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My Bloody Valentine 3D (2009)

Reviewed By David Cornelius
Posted 01/29/09 03:29:18

"A nasty, goofy treat for horror fans."
3 stars (Just Average)

I generally cringe at the idea of complementing a movie with “it works for what it is,” which is a pleasant way of saying “it sucks, but I wasn’t expecting much anyway, so I suppose I shouldn’t complain about low expectations.” And yet here is “My Bloody Valentine,” hiding behind the tiny ambitions of a crummy slasher flick, wanting to thrill without having to bother with pesky things like quality. It’s a lousy movie all around, but I had a great time watching it. It’s stupidly entertaining and entertainingly stupid. So there you go. It works for what it is.

Horror fans already know that “Valentine” is a remake of the 1981 film of the same name. That one, involving a killer dressed up as a gas-masked coal miner offing townsfolk around Valentine’s Day, was one of the more interesting thrillers to emerge in the post-“Halloween”/“Friday the 13th” slasher craze, if only by default. This new movie, penned by Todd Farmer (“Jason X”) and rookie Zane Smith and directed by Patrick Lussier (“Dracula 2000” and its terrible DTV sequels), retains several key elements from the original, most important of which is a sly sense of humor.

“Valentine” is, essentially, a great big wink of a throwback, celebrating the tacky showmanship of Reagan-era horror flicks. The only upgrade here is the effects work, always convincing in the blood-and-guts overkill (no pun intended). Everything else is totally, intentionally retro: the nudity is gratuitous, the “mystery” (as much as it is) is secondary to the thrills, and, unlike the grimy dourness of “torture porn,” the gross-out over-the-top violence is all in the name of sick, twisted fun.

The story kicks off with a bit of unexpected cleverness. (Make it last - it’s the only cleverness in the entire picture.) Playing on our expectations of horror movie clichés, the story tosses us a switcheroo, opening not at the start of a slasher tale, but the end of one, with a mineshaft full of gutted corpses and the killer dead at last.

We then jump ahead ten years, and the real start of the story: one of the survivors of the previous massacre has returned home, and wouldn’t ya know it, the killer - or someone imitating him - is back, with blood-soaked pickaxe in tow.

The actual drama of the picture is little more than lame filler, in which uncharismatic-but-at-least-they’re-attractive stars from the WB or the CW or whatever it’s called these days get tangled in love triangles and whatnot while trying to deduce the killer’s identity. The characters are dumber than a sock drawer, making the mystery painfully drawn out, but that’s OK, since the screenplay offers the absolute worst solution possible, a dim-witted chunk of “gotcha!” ridiculousness that’s not at all as brilliant as it thinks it is, so the longer the movie can delay the arrival of such an awful, movie-ruining reveal, the better.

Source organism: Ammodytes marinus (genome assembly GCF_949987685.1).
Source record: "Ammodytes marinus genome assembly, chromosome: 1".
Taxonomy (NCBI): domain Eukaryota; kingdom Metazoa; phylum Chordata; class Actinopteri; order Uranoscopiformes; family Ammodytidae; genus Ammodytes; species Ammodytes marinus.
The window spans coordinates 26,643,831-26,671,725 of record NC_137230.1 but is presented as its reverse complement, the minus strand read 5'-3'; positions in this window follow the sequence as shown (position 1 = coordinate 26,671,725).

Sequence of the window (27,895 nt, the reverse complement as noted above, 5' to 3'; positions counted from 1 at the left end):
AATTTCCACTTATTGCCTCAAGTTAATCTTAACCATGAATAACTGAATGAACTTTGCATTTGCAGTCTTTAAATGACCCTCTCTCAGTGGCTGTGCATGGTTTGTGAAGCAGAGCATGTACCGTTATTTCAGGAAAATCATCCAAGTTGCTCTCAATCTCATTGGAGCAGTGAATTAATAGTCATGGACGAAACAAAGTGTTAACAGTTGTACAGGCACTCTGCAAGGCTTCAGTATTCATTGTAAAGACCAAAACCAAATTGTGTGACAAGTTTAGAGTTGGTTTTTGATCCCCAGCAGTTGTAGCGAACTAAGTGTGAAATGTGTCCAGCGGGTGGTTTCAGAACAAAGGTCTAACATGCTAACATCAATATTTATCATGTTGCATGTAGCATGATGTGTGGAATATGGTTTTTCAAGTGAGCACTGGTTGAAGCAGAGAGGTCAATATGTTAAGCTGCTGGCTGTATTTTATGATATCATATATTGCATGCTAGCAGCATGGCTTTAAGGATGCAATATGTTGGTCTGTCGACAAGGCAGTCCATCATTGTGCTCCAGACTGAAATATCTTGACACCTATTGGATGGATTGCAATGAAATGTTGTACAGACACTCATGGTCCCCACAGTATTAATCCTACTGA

Luckily, the movie often has other things on its mind. Namely, cheap thrills. The violence here is twnse and twisted in a way that will appeal greatly to regular readers of “Fangoria.” Lussier, a veteran horror movie editor (he’s cut, among others, “Scream” and “Halloween H20,” and he edited this one, too), has an cutter’s knack for pacing, and “Valentine” flies by with sharp rhythm, making all the jump-scares (and obligatory fake-outs) work superbly, especially if the row of screaming teen girls behind me are any indication. (They fell - loudly - for every “boo!” the movie tossed their way.) Lussier makes “Valentine” the cinematic equivalent of a carnival fun house ride.

Especially if you see it in 3D. Lussier throws everything right at you, employing all the old gimmicks; stuff points at, flies at, crashes into your face, and the effects crew is eager to use the upgraded 3D technology (the “Real-D” technology is a huge step up from even the best old school polarized glasses; the depth created here is breathtaking) to make the most out of every trick. Even if it’s all shallow nonsense, it’s a great big hoot - the sights of the pickaxe coming right at you may be as pointless as the paddleball sequence in “House of Wax,” but it serves the same purpose, to make the audience cheer with fun park delight.

So, as I said before, there you go. “Valentine” is a total mess, filled with stupid characters, boring young actors, and laughable dialogue, but it’s also a hell of a fun time. The people who want to see this sort of thing will get exactly what they want out of it, and the people who don’t want to see this sort of thing won’t bother anyway. It’s a lousy movie but a highly effective horror movie machine. It works for what it is.

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